My Lords, in the Arab village of Ibillin in northern Israel, students of all religions gather daily in the classrooms of Mar Elias Educational Institutions. They receive a well rounded education, but importantly, they also work together to promote peace, justice and reconciliation. MEEI was the inspiration of Father Elias Chacour who realised that the future of all God's children in the Middle East would depend on the education of the young in the ways of peace, reconciliation, respect and justice. His life's work was devoted to building schools to educate children of all religious and ethnic backgrounds based on these principles.
Dialogue is essential for religious leaders in the Middle East-a land that is sacred to the traditions of all these religions. As Pope Benedict told religious leaders in Israel, the movement towards reconciliation requires courage and vision as well as trust that it is God Himself who will show us the way.
As we have heard, the Christian population is declining in the Middle East. That decline has two main reasons: emigration and declining birth rates. Emigration represents the end of a long process of exclusion and persecution. On the West Bank, a nearly permanent boycott of Christian businesses is the problem. In Egypt, fundamentalist Muslims constantly target Christians and the worst situation is in Sudan where civil war has raged since 1956 and led to wholesale atrocities. Declining birth rates can be seen throughout the whole of the region. At present, the Middle East has 14 million Christians but that is likely to drop in 2020 plus to 6 million. With time, Christians will effectively disappear in the region as a cultural and political force. There are more Christians living in Sydney, Australia, than in Jerusalem itself.
For many years, the plight of Middle East Christians attracted little or no attention in the outside world. Many Governments turned away from the current problems. Christians in the Middle East face continuous persecution and are often isolated. Suspicion of the West so prevalent in much of the Middle East shows itself as outright hatred because of perceptions of western colonialism and imperialism. Derogatory words and insults are often used against Christians and they face many difficulties in terms of housing and jobs.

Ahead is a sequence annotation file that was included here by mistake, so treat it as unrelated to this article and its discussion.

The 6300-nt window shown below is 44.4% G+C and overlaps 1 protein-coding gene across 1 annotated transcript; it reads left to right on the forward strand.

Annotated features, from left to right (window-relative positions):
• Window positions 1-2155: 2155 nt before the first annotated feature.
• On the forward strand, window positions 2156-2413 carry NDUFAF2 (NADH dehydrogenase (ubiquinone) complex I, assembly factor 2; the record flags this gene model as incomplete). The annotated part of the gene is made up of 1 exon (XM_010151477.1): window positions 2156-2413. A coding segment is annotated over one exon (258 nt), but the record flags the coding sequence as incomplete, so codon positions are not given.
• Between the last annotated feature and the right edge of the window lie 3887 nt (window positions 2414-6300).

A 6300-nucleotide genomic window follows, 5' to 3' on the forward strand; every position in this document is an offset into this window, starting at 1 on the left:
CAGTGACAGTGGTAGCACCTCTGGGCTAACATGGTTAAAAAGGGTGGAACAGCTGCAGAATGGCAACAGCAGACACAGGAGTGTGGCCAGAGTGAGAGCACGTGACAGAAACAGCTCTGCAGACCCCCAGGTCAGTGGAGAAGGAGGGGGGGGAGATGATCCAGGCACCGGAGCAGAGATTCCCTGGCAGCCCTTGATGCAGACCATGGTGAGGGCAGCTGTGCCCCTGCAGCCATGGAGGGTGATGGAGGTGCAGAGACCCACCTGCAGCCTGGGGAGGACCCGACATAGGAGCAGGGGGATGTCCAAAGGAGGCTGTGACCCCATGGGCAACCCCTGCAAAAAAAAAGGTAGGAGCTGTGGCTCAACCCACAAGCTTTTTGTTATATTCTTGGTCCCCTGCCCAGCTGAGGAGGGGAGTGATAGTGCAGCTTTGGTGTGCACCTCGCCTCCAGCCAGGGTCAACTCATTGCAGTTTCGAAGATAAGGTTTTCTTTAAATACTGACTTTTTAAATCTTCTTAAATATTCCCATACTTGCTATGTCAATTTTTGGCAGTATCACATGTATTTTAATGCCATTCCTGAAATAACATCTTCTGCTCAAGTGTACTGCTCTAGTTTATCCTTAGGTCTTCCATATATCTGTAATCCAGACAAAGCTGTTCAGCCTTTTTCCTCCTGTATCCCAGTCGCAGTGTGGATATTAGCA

As I said, for many years the plight of Middle East Christians attracted little interest in the outside world. Their interests seem to being ignored by the British, French, Russian and Greek Governments as well at the Vatican itself. But Christians are an important part of the fabric of the Middle East and a crucial part of the social, religious and moral well-being of the region. We must not only be aware of the problems facing Christians but work and pray for their continued important presence. Solutions must not be imposed from outside. We must ensure that the problems facing Christians are constantly in our thoughts, constantly in our minds and constantly in our deliberations. Like Father Chacour, we must realise that the way forward is to understand each other and respect each other and to work alongside each other.
I am always reminded of my own city where, on Remembrance Sunday, the leaders of the six faiths not only take part in that act of remembrance but together say a common prayer. I am also reminded that my own city was once riven by sectarianism that was driven out by Christian leaders of different traditions such as the Archbishop Worlock and Bishop David Sheppard working together. The bigotry and hatred disappeared. Now we have Europe's only ecumenical university where not only Christians of different faiths work together but Muslims, Hindus and Jews. It is by working and learning together that we can change things, and it could be the same in the Middle East. Respect and understanding drive out fear and hatred.